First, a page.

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Why the Chicago bike crash map doesn’t show doorings

The data on the Chicago bike crash map comes from the Illinois Department of Transportation (IDOT) after reports are made to the Chicago Police Department, but it’s missing certain types of crashes. IDOT currently will not collect data about doorings.

Some Chicago cyclists created this sticker to alert drivers and their passengers to the dangers of the door. “Someone opened a door and killed my friend.” This is version 1 of the sticker; see version 2. Photo by Quinn Dombrowski.

Here’s a summary of the process:

1. Police officers make the reports

Chicago police officers collect information on dooring (outlawed by MCC 9-80-035) because of a recent agreement with the Chicago Department of Transportation (CDOT) – the importance of reporting doorings became a bigger priority after someone died after being doored on LaSalle Street in 2008.

When there is a dooring, Chicago police officers use an “Additional Units Form” in addition to SR-1050 (standard reporting form for Illinois motor vehicle crashes) and write “dooring” where the IDOT barcode would be on the Additional Units Form.

2. How the Chicago Police Department records it

When the Chicago Police Records Office sees that there’s no barcode they know they can’t send it to IDOT, but they see “dooring” and scan it for their own records (so they can provide it to crash parties later) and then email that number to the CDOT Bicycle Program. (There was a general order put out by CPD on this procedure and, yes, they actually send them– at least some of them.)

The CPD also knows that doorings, according to IDOT, are not a “reportable” crash. In addition to doorings, IDOT doesn’t consider the following as “reportable” crashes:

  • Any crash in which the first point of impact does not involve a moving motor vehicle.
  • Any non-injury crash which causes less than $1500 in property damage, unless one or more of the drivers was uninsured.

3. CDOT and Chicago Police Department connect

CDOT can then connect to the Police Departments records system, download a scan of the crash report, reads it and enters specifics into a tracking spreadsheet.

This is how dooring data is collected in Chicago because IDOT will throw away reports or attachments without barcodes. This should change. This process affects ALL cities in the State of Illinois but as far as I’m aware, only Chicago records doorings. It’s unfortunate that local agencies are forced to bear this additional task and provide special training for thousands of officers outside of statewide practices because IDOT doesn’t acknowledge the importance of this issue and revise its reporting policy.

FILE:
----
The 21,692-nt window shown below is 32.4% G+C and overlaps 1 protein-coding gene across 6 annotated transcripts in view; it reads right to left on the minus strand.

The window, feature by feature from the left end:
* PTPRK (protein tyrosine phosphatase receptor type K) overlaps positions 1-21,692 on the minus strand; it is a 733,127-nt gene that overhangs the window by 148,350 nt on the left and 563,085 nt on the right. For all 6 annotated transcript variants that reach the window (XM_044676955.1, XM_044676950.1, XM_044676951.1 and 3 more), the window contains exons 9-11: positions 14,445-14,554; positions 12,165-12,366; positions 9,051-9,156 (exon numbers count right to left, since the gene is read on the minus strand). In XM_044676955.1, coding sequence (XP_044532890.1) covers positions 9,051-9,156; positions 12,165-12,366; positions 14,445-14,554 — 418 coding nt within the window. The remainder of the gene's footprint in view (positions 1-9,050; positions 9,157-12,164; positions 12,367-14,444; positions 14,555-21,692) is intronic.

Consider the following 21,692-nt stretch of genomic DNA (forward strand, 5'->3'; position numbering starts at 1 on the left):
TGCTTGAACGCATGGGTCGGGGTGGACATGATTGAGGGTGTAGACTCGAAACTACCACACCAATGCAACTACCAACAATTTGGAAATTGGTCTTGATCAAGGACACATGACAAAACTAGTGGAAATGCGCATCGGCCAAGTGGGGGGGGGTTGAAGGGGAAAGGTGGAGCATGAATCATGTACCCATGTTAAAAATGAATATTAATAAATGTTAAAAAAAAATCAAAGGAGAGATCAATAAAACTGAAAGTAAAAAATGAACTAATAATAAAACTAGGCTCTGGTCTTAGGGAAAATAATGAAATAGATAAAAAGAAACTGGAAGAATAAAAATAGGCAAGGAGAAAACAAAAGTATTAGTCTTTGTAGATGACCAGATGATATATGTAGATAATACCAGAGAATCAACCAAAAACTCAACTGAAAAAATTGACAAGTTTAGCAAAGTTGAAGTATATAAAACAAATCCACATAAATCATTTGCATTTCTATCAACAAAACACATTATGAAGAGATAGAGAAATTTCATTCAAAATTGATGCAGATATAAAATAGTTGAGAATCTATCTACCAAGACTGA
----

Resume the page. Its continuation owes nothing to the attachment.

Below is the SR-1050 form and you can see the IDOT barcode with the case number below it. The bike and pedestrian crash data I have from IDOT includes those case numbers.

Read more about doorings on Grid Chicago.

Bike parking distance being put to test in Tucson

Work is underway to implement strict (but appropriate) rules about where Tucson, Arizona, businesses must install bike racks. This news comes from Tucson Vélo. It first came to my attention in May when I was creating and expanding my definition of Bike Parking Phenomenon A, which I now call the “50 feet rule.”

3 of4 bikes are parked on hand rails within 20 feet of this Seattle Whole Foods entrance while one bike is parked more than 50 feet away at the City-owned bike rack.

I left this comment on yesterday’s article from Tucson Vélo:

“Distance is more key to bike parking usage than the quality of bike parking fixture. Bicyclists prefer to use an easily removable sign pole that is closer to final destination than lock to a permanent bike rack further away.”

Some businesses there are complaining that devoting room in front of their business to bike parking removes space available for selling goods. I encourage everyone to support rules requiring bike parking within 50 feet. If installed further away, it simply will go unused.

I’ve written about distance parking many times:

After new bike racks were installed within 10 feet of the Logan Square Chicago Transit Authority entrance, no one parks at the original spots. See how the foot makes a difference?

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